A third round starts after the second one for those who still didn’t find a program, but if you fail in the 3rd round, you are not going to college in that admission area. By this stage, guidance councilors will have stepped in and recommended one of the many easy access programs with unlimited enrollment (like many of the springboard programs, which technically have no limits on enrollment).
However, students can get a good idea based on their high school score of whether they have a good chance of being accepted or not. My only friend in high school who wasn’t accepted in the first round was trying to get into a highly limited enrollment program, for which he knew he didn’t have the grades to get in but tried anyway. He found a good program in the second round. Same with my daughter’s friends: almost all got into their first choice a few days ago, and those who didn’t were aiming for programs where they knew they didn’t have much chance.
No one is on a waiting list… by the end of the 3rd round, all of the students will know where they will be going to college, and according to SRAM, 98% of students trying to get admission do find a program and college by the end of the 3 rounds, regardless of their grades!
Think about that… imagine a world where 98% of high school students who want to go to college get admitted. Please note that the 2% includes students who don’t even bother participating in the 2nd or 3rd round, and also includes students who participated in another regional admission area since the 3 programs do not coordinate with each other.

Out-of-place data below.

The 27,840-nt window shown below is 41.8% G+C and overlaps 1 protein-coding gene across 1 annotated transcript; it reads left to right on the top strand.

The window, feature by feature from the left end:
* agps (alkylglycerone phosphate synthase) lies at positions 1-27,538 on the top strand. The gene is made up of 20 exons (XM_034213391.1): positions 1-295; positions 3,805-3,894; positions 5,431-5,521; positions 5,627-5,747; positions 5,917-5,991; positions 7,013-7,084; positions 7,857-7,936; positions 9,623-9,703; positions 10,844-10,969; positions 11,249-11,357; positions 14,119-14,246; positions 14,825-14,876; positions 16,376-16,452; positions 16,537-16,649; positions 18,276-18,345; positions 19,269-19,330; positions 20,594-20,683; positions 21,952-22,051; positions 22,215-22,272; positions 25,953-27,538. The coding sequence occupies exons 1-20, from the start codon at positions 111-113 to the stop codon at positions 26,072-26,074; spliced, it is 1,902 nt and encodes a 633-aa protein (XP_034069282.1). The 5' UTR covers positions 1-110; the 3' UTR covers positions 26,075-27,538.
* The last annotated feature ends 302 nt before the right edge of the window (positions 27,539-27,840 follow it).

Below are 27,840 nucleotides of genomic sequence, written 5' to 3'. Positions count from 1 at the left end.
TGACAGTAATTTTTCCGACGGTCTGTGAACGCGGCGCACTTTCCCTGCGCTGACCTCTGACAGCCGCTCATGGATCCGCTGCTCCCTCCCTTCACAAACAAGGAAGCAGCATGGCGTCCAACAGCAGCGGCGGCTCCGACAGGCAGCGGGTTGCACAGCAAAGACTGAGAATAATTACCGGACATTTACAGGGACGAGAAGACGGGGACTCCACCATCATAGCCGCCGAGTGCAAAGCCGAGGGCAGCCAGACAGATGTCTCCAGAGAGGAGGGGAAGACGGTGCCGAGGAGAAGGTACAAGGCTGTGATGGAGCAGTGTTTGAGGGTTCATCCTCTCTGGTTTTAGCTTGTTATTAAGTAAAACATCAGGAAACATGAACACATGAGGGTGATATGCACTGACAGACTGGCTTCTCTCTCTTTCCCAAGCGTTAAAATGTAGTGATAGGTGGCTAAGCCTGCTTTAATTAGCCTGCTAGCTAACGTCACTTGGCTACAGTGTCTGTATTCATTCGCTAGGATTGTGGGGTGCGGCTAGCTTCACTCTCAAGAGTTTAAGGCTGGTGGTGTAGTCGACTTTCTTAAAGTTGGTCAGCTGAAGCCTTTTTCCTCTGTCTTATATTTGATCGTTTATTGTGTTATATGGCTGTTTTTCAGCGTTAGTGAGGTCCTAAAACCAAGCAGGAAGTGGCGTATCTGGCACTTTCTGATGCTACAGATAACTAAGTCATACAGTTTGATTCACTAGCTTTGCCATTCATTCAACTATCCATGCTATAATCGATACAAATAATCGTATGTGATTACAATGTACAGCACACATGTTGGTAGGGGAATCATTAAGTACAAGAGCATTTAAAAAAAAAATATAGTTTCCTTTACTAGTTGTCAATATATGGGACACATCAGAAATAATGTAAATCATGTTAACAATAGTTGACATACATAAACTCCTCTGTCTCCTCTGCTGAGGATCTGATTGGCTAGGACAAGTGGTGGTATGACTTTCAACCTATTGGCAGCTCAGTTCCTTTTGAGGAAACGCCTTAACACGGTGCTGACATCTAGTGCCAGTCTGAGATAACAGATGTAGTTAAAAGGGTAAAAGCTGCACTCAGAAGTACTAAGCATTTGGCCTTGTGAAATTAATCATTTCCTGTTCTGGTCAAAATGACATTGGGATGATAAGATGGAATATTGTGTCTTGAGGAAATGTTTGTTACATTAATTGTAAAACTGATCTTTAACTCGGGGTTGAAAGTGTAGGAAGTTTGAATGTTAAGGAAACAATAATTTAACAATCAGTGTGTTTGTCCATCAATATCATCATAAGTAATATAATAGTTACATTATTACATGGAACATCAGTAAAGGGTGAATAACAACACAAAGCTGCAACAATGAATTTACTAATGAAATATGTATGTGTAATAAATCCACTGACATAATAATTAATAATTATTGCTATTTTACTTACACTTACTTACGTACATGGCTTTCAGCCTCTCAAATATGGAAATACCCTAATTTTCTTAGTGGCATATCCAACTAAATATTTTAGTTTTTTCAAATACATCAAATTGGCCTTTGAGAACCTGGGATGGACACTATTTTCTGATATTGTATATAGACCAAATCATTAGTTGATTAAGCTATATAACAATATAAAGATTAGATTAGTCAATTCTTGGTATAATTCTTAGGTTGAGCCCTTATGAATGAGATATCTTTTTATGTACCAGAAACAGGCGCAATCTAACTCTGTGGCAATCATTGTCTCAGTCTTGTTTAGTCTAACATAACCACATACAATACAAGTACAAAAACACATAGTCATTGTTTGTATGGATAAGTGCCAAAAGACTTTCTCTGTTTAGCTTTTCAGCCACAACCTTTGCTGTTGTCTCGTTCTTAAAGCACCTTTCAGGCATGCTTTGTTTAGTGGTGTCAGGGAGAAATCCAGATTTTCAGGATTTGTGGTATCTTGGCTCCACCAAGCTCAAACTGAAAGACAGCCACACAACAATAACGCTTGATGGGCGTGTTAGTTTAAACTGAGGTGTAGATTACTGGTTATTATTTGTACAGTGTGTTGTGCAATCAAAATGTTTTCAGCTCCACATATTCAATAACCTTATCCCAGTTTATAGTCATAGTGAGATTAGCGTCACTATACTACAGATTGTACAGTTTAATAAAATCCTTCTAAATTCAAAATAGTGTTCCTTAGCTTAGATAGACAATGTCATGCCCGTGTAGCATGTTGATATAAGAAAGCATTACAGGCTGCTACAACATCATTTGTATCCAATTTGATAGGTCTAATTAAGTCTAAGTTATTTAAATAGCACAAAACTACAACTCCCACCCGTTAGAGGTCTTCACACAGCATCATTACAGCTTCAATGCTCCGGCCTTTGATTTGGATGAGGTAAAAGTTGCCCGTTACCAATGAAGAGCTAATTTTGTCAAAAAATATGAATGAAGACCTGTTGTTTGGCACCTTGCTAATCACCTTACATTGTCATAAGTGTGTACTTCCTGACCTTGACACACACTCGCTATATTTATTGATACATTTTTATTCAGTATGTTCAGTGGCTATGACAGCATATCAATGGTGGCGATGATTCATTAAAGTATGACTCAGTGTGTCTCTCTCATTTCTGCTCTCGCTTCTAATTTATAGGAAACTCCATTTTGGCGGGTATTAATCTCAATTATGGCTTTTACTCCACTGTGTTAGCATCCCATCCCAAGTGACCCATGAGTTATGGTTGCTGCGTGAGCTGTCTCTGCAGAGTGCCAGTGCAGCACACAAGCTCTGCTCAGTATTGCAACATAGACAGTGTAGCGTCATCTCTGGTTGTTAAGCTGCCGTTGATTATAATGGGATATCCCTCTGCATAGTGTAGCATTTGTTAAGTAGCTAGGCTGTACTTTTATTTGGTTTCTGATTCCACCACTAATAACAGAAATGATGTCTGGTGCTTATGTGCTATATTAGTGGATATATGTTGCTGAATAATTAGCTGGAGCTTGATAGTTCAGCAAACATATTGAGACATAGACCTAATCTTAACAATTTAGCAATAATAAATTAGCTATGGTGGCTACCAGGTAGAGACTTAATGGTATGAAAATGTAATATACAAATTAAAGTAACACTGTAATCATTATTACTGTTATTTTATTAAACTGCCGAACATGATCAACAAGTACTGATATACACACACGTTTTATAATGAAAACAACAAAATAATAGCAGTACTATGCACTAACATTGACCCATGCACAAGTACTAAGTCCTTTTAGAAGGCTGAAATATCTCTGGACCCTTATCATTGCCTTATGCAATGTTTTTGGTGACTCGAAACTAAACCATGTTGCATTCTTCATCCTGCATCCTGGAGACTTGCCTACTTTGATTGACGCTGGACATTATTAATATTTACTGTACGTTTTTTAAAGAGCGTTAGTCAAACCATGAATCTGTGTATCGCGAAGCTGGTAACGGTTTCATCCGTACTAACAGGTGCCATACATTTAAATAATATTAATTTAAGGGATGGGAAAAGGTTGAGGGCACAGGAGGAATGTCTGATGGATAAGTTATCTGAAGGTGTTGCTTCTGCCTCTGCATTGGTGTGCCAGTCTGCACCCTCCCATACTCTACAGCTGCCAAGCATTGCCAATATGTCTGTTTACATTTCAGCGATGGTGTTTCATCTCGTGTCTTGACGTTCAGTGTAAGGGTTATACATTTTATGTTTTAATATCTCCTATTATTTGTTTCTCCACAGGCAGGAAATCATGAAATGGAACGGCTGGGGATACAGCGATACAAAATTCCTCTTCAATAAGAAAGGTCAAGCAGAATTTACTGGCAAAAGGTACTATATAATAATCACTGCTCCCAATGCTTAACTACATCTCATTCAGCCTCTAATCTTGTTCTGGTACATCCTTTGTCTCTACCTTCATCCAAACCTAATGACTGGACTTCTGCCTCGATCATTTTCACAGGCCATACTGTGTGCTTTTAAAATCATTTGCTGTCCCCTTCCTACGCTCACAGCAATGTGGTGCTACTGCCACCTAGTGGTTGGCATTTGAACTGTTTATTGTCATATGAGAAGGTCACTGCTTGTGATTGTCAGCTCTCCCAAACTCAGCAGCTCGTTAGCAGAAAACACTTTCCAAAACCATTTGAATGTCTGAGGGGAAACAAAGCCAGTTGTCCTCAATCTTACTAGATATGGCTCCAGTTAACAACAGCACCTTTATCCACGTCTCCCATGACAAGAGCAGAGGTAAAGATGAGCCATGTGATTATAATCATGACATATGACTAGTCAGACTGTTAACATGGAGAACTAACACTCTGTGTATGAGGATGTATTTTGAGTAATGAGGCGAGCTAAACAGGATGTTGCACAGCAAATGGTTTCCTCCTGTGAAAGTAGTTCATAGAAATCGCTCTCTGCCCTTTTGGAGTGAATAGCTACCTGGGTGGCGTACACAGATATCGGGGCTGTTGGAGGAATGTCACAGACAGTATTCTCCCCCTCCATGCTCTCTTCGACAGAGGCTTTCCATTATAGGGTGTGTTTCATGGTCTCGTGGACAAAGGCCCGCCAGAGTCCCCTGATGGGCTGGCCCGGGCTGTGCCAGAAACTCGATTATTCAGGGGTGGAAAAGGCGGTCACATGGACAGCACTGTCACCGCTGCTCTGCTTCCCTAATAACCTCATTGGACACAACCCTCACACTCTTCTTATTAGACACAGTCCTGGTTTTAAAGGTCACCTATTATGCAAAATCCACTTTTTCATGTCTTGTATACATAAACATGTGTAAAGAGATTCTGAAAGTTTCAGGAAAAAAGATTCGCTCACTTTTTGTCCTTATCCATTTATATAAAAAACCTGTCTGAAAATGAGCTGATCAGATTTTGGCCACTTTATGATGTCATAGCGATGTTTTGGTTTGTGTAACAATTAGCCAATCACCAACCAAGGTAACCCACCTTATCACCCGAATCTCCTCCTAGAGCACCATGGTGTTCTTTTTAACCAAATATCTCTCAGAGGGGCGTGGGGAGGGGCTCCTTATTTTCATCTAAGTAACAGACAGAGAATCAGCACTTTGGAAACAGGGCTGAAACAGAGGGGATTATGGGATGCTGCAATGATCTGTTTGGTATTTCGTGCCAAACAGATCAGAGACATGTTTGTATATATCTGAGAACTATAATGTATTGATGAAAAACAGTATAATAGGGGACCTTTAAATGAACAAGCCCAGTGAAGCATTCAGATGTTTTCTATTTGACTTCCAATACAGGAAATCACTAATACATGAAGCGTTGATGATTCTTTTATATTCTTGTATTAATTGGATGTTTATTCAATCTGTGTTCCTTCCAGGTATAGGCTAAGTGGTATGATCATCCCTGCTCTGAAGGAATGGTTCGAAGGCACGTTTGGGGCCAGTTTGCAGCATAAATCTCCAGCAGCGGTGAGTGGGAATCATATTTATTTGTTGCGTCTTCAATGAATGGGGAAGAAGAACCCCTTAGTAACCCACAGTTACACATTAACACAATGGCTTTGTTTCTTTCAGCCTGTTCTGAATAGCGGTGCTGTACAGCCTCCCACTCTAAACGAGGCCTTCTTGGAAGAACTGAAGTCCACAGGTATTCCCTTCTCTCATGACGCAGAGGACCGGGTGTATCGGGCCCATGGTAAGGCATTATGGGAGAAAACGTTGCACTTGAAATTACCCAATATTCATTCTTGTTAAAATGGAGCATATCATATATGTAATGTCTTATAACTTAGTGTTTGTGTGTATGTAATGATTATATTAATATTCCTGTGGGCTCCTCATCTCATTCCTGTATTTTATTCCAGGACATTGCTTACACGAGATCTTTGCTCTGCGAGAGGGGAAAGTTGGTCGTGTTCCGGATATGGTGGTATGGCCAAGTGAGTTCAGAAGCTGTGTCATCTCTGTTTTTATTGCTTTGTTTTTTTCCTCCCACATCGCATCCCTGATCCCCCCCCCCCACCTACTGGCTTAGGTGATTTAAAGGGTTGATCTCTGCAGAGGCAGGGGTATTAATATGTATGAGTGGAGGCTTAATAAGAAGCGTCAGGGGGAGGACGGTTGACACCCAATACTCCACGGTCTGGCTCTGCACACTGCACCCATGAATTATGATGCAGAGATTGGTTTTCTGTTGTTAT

How the high school score is calculated
Instead of giving places to underprivileged students who perform well despite adversity, the high school score is used to compensate for school quality. Instead of using actual grades to rank students, this score is used, and this is how it works:
First, they calculate the average score of the candidate for their 4th year of high school and the 1st and 2nd semester of their 5th year of high school (the 3rd one not yet being complete). Each of the 3 components are worth 1/3 of the score for this section, but this section is only worth 40% of the total score.
To calculate the score, the “weight” of classes is taken, so that French and Math have a higher weight in the calculation than other classes.